This year’s Father’s Day is extra special for me: for one thing, I have the weekend off, and thus I can spend the day with my family and not have to worry about rounding and taking hospital call. More importantly, however, is that I will spend it with our newest addition: our son, Zacharia. I am so very grateful for his arrival to our family.
Yet, as I reflect over fatherhood – especially as a Muslim – I realize that we Dads get a raw deal. In Islam, there is a huge emphasis placed on the importance of a mother. In a famous Prophetic Tradition, a man asked the Prophet Muhammad (peace be upon him) to which of his two parents he owes the most allegiance. The Prophet replied, “Your mother” three times.
It is only by the grace of God that the man persisted in his questioning of the Prophet: after asking for a fourth time, the Prophet said, “Your father.” What if that man left after the Prophet said “Your mother” three times? Dad wouldn’t have even gotten an “honorable mention.”
In another tradition, the Prophet Muhammad told a man to take care of his ill mother because “you will find paradise underneath her feet.” What’s under my feet as a Dad? My children’s gum that they left on the ground!
Once, there was a man who was dying, and he could not utter the testimony of faith which Muslims are encouraged to say before death. The Prophet asked to see the man’s mother (notice…not his father). Apparently, during this man’s life, he was persistently disobedient to his mother, and she had not forgiven him for it. It was only after she forgave her son, with the Prophet as a witness, that the man was able to utter the testimony of faith. This seems to suggest that our very salvation is at stake if we are bad to our mothers. But, our fathers…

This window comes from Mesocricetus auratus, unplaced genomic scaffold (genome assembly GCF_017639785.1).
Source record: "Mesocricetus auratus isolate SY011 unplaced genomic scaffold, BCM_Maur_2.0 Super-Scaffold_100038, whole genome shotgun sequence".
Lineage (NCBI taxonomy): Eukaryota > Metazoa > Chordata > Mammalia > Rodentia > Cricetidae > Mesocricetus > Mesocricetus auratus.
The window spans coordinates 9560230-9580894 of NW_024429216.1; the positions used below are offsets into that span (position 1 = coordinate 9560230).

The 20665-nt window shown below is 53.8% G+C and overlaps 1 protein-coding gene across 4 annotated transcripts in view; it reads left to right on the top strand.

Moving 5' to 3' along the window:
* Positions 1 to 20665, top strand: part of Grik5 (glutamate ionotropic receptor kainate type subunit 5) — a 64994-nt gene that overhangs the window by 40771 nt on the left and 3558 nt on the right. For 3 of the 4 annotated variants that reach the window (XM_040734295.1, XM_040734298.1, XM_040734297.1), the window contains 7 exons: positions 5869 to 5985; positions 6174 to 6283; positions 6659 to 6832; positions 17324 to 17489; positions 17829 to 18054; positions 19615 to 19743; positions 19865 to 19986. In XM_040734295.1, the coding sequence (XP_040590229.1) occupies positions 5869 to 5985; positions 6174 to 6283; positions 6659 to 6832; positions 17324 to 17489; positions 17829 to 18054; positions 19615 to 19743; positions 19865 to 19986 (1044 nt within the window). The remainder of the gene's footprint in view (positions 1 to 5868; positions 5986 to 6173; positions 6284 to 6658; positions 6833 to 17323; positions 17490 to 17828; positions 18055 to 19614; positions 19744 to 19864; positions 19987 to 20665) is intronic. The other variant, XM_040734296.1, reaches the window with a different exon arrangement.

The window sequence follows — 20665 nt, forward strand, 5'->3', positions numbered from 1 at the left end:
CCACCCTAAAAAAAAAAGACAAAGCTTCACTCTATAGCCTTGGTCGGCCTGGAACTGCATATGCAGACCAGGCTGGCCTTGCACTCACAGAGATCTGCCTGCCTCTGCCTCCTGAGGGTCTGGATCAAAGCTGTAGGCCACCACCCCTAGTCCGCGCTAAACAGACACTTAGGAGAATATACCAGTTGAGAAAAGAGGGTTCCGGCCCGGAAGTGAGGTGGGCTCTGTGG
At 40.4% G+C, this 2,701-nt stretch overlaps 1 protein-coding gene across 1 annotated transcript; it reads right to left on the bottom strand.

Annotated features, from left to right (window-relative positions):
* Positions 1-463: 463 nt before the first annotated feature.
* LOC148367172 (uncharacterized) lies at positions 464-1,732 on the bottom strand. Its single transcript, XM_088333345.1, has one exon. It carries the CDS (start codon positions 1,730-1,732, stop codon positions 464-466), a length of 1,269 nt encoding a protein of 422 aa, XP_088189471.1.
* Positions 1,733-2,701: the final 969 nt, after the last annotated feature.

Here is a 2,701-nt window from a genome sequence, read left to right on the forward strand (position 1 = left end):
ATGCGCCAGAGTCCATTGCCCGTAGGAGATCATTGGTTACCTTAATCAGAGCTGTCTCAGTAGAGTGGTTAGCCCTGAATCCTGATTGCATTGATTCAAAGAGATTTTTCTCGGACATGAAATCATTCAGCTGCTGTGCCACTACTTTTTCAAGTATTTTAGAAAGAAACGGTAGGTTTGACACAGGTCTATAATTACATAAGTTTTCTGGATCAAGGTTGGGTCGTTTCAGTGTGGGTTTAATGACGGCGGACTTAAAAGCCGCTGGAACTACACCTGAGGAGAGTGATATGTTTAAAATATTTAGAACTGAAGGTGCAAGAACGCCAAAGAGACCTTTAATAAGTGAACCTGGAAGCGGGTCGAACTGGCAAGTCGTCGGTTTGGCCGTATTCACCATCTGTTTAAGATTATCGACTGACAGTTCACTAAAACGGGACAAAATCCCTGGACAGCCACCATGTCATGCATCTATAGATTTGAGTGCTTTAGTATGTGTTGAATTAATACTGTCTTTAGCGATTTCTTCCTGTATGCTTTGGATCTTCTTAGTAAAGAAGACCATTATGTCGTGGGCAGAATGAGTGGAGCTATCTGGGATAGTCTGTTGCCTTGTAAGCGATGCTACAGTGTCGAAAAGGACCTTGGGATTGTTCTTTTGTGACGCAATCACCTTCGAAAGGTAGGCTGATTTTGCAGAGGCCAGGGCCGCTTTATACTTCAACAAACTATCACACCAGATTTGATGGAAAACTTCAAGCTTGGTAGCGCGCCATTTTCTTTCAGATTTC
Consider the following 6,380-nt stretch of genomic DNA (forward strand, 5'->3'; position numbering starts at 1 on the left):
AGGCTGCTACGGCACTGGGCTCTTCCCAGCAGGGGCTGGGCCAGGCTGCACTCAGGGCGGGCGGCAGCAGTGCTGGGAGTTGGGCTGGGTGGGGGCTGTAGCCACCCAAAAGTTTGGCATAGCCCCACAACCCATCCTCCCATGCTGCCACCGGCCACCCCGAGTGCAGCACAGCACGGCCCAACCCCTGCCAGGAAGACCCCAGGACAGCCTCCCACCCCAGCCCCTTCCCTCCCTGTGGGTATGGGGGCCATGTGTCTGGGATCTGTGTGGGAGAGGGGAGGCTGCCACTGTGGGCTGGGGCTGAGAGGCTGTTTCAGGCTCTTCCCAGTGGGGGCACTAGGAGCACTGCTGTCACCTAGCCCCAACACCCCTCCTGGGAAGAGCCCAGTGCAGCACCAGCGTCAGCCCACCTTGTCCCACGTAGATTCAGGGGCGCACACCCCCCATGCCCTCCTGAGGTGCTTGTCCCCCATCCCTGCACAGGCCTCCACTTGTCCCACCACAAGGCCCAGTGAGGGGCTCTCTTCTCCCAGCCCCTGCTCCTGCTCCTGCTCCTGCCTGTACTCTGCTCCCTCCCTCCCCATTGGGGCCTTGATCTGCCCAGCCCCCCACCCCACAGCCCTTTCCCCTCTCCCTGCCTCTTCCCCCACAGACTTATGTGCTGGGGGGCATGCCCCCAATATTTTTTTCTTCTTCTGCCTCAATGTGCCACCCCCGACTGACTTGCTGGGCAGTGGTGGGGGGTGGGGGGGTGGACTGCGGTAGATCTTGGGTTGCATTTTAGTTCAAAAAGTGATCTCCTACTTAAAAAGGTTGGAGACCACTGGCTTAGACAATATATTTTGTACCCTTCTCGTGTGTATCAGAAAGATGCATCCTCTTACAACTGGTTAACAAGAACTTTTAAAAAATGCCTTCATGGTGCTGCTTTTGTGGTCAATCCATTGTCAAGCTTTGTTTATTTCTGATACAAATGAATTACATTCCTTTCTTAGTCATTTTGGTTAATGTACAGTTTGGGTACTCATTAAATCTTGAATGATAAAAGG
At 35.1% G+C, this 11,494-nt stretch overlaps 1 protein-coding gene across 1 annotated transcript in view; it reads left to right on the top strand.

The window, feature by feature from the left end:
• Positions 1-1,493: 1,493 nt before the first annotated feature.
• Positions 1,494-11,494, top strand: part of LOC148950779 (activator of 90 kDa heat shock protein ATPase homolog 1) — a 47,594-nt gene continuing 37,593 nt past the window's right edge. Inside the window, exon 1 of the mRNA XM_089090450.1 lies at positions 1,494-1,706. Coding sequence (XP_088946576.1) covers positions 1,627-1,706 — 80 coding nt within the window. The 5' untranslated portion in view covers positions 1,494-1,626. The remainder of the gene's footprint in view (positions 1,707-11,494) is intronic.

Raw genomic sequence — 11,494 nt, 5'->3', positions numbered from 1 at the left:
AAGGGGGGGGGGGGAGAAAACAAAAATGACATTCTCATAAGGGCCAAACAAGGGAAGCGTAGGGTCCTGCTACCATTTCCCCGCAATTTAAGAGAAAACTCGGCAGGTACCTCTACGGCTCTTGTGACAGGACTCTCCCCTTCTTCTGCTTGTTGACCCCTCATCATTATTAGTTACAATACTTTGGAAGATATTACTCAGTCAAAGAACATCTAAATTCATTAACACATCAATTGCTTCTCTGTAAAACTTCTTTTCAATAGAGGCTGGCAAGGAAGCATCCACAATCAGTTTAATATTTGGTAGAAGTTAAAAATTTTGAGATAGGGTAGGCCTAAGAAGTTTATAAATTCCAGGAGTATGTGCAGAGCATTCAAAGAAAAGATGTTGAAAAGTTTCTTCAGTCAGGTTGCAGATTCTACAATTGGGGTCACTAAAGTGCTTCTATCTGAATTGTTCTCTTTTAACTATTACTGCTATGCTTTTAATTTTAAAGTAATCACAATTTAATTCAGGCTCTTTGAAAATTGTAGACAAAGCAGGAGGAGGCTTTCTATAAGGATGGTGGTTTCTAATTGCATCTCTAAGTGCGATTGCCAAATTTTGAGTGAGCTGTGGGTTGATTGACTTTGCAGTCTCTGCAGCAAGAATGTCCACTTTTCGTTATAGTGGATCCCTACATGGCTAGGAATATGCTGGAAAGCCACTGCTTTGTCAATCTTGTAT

Another time, a man came to the Prophet Muhammad and complained that his mother was ill-tempered. The Prophet replied, “She was not ill tempered when she kept you in her womb for nine months.” The man insisted: “Sir, I am telling you the truth that she is ill-tempered.” The Prophet said: “She was not ill-tempered when she used to keep awake the whole night for your sake and feed you.”
The man then said: “I have repaid my mother for all these favors.” The Prophet then asked, “How have you repaid her?” The man replied: “I have helped her perform [the pilgrimage to Mecca] by putting her on my shoulders.” The Prophet then said: “Can you also repay the painful pangs which your mother bore at the time of your birth?”
Oh, picky, picky! Yes, my wife did carry our son for nine months. Yes, she did have to endure a lot of pain during delivery. Yes, she is up all night feeding him, changing him, and soothing him while I am fast asleep. Please don’t get me wrong: I try to help, but I am really of no use to my boy at this stage in his life. Moreover, the one time I did try to change him, it ended up in an unmitigated disaster with poop and pee everywhere.
But still, even though the mother, as the Quran (31:14) says, “bore [the child] by bearing strain upon strain, and his utter dependence on her lasted two years,” why can’t I get paradise underneath my feet? I mean, I do go to work every day. Why are we Dads shafted? Just because my wife carried our children in her womb, stayed up many nights taking care of them, worried sick about their every living moment, worked hard for them every single day of her life, does that makes her “more special” than me? Islam says, unequivocally, “YES!”
And it is absolutely right and proper to do so.
I am so very blessed to be a father: the joy my children bring to me is truly indescribable. Despite the “inferior” status of being a Dad, I would do it all over again in a heartbeat. Having said all of that, however, seeing what my wife had to go through during the pregnancy and delivery of all our children; seeing how much anguish she has when any of our children cries or is upset; seeing how much pain she suffered when our daughter died; it is only right and proper that Paradise lies underneath her feet.
All I ask is, honey, please put in a good word for me to the Precious Beloved.
Hesham Hassaballa is a columnist at Patheos and a Chicago-based doctor and writer. His latest book is Noble Brother: The Story of the Prophet Muhammad in Poetry (Faithful Word Press). You can read more of his writings at www.drhassaballa.com. This article orginally appeared in Chicago Now.